Armenians of Cairo
Like the rest of the population of Egypt, Armenian Egyptians are known for their sense of humour. They enjoy a good joke and know how to make others laugh. A prime example of this was the political satirist and cartoonist, Alexander Saroukhan who left his mark on the Egyptian media.
Armenian migration to and from Egypt
Armenians living in Egypt were estimated at over 12,000 in 1917, rising to 17,188 post-Genocide and dispersion in 1927. By 1952, the Armenian population was nearly 60,000, mostly concentrated in Cairo and Alexandria. In the aftermath of the Revolution of 1952, bringing Gamal Abdel Nasser to power, a large proportion of Armenians emigrated, many of them to the West. Today Armenians in Egypt are estimated to be around 5,000.
Armenian hubs in Cairo
The majority of Armenians who arrived around the time of the Genocide initially settled in the heart of Cairo. The Bein el-Sourain and Darb el-Guenena areas were considered to be Armenian areas in the first half of the 20th century. Later on, Armenians began to move towards the suburbs after they had already established their businesses and institutions in the central areas. Armenians moved to areas such as Heleopolis, Nozha, Maadi, and Helwan. Today, Heleopolis is considered to be the main headquarters for Armenians in Cairo.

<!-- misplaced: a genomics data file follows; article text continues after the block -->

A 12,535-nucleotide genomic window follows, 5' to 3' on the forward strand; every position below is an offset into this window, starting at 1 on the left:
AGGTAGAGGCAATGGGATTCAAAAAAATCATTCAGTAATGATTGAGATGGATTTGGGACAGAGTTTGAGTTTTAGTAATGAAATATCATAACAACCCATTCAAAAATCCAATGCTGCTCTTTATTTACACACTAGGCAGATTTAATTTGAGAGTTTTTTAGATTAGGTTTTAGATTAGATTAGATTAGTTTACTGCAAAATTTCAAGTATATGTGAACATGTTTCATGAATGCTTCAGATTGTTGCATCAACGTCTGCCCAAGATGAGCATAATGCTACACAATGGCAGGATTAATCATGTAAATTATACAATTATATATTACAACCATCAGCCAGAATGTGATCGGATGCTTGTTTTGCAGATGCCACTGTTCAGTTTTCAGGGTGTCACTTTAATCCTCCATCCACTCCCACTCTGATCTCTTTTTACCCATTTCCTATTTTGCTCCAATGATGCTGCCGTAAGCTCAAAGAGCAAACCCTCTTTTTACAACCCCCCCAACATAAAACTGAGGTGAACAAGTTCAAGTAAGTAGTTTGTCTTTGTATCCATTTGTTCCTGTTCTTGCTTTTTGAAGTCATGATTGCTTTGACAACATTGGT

The Armenian General Benevolent Union (AGBU) was established in Cairo in 1906 by Boghos Nubar, the son of the first Prime Minister of modern Egypt, Nubar Nubarian (Nubar Pasha). The Kalousdian Armenian School is the oldest institution of private education in Egypt and the oldest remaining Armenian school in the country. It was established in 1954 by Garabed Agha Kalousd in Cairo.
Famous Egyptian Armenians
A number of Armenians have become famous in Egypt, beyond the Armenian community. Ohan Hagob Justinian was the first person to manufacture cameras for film production in Cairo and Alexandria, making 12 Egyptian films between 1948 and 1957.
Beyrouz Artin Kalfaian (Fayrouz), Nonia Kobelian (Lebleba), and Mary Nizar Julian (Mimi Gamal) are famous actresses in Egyptian cinema. In addition, Foad Grabit Panosian (Foad al-Zahery) was a well-known musician, composing the music for some 350 Egyptian films.
The first Armenian paper to be established in Egypt was Armaveni (Date Palm), founded in Cairo by Abraham Mouradian in 1865. Three periodicals are based in Cairo and represent each of the main Armenian Diaspora political parties: Housaper (Dashnak), founded in 1913; Tchahagir (Hnchak), founded in 1948; and Arev (Ramkavar), founded in 1915.
Photo Credit: Chaghig Filian